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Hydrology and Earth System Sciences An interactive open-access journal of the European Geosciences Union
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Discussion papers
https://doi.org/10.5194/hess-2017-473
© Author(s) 2017. This work is distributed under
the Creative Commons Attribution 4.0 License.
https://doi.org/10.5194/hess-2017-473
© Author(s) 2017. This work is distributed under
the Creative Commons Attribution 4.0 License.

Submitted as: research article 27 Sep 2017

Submitted as: research article | 27 Sep 2017

Review status
This discussion paper is a preprint. It has been under review for the journal Hydrology and Earth System Sciences (HESS). The revised manuscript was not accepted.

An evaluation of the importance of spatial resolution in a global climate and hydrological model based on the Rhine and Mississippi basin

Imme Benedict1, Chiel C. van Heerwaarden1, Albrecht H. Weerts2,3, and Wilco Hazeleger1,4 Imme Benedict et al.
  • 1Meteorology and Air Quality Group, Wageningen University, Droevendaalsesteeg 4, 6708 BP Wageningen, The Netherlands
  • 2Hydrology and Quantitative Water Management Group, Wageningen University, Droevendaalsesteeg 4, 6708 BP Wageningen, The Netherlands
  • 3Deltares, P.O. Box 177, 2600 MH Delft, The Netherlands
  • 4Netherlands eScience Center (NLeSC), Science Park 140, 1098 XG Amsterdam, The Netherlands

Abstract. The hydrological cycle of river basins can be simulated by combining global climate models (GCMs) and global hydrological models (GHMs). The spatial resolution of these models is restricted by computational resources and therefore limits the processes and level of detail that can be resolved. To further improve simulations of precipitation and river-runoff on a global scale, we assess and compare the benefits of an increased resolution for a GCM and a GHM. We focus on the Rhine and Mississippi basin. Increasing the resolution of a GCM (1.125° to 0.25°) results in more realistic large-scale circulation patterns over the Rhine and an improved precipitation budget. These improvements with increased resolution are not found for the Mississippi basin, most likely because precipitation is strongly dependent on the representation of still unresolved convective processes. Increasing the resolution of vegetation and orography in the high resolution GHM (from 0.5° to 0.05°) shows no significant differences in discharge for both basins, because the hydrological processes depend highly on other parameter values that are not readily available at high resolution. Therefore, increasing the resolution of the GCM provides the most straightforward route to better results. This route works best for basins driven by large-scale precipitation, such as the Rhine basin. For basins driven by convective processes, such as the Mississippi basin, improvements are expected with even higher resolution convection permitting models.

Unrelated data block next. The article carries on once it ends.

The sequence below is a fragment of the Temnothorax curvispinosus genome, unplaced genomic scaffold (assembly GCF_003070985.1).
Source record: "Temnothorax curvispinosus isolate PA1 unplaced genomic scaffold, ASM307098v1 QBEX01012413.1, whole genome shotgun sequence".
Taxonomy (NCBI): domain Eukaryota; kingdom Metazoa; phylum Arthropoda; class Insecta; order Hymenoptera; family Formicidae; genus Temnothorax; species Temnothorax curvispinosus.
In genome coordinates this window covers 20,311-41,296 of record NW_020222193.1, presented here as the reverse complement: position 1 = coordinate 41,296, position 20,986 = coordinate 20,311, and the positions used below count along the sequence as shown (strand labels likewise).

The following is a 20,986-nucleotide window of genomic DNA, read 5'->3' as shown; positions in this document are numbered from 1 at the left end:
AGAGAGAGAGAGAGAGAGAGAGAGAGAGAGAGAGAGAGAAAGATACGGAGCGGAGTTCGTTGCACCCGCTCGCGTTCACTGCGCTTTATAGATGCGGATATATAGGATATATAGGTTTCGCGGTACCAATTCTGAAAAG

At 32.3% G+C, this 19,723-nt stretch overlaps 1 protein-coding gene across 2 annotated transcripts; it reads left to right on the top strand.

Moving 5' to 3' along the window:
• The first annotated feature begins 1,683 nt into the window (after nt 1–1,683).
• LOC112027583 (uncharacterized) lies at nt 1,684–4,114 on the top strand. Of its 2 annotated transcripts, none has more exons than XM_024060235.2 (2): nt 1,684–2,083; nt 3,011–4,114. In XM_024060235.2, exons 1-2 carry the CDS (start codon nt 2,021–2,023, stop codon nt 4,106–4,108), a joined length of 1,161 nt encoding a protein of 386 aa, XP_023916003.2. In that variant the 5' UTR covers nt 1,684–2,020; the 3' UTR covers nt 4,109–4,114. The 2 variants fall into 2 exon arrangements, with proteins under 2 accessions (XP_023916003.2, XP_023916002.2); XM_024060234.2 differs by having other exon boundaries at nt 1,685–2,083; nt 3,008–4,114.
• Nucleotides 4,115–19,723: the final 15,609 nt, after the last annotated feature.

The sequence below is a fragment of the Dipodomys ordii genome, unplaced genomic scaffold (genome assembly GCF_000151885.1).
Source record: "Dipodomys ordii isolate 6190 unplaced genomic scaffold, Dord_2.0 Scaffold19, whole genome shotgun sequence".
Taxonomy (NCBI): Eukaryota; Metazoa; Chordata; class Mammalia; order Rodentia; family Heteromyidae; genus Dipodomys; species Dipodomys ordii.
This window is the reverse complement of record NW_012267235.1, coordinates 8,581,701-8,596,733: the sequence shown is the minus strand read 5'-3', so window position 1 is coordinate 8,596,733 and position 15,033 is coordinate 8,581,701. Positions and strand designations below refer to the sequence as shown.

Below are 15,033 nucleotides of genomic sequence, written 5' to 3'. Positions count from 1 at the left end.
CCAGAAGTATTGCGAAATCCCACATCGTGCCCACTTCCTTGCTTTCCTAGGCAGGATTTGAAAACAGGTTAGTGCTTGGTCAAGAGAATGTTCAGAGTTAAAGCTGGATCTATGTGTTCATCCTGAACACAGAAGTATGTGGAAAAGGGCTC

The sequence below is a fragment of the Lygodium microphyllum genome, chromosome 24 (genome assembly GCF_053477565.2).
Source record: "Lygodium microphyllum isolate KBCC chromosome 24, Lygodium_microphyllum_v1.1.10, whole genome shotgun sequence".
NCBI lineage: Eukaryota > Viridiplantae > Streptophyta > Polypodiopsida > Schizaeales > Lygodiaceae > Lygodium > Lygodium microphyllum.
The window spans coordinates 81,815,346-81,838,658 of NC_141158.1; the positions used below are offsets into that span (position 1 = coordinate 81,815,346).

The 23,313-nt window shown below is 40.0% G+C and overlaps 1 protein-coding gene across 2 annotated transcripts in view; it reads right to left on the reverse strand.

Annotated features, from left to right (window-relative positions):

Imme Benedict et al.
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Interactive discussion
Status: closed
Status: closed
AC: Author comment | RC: Referee comment | SC: Short comment | EC: Editor comment
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Imme Benedict et al.
Imme Benedict et al.
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Short summary
The spatial resolution of global climate models (GCMs) and global hydrological models (GHMs) is increasing. This study examines the benefits of a very high resolution GCM and GHM on representing the hydrological cycle in the Rhine and Mississippi basin. We conclude that increasing the resolution of a GCM is the most straightforward route to better precipitation and thereby discharge results, although this is depending on the climatic drivers of the basin.
The spatial resolution of global climate models (GCMs) and global hydrological models (GHMs) is...
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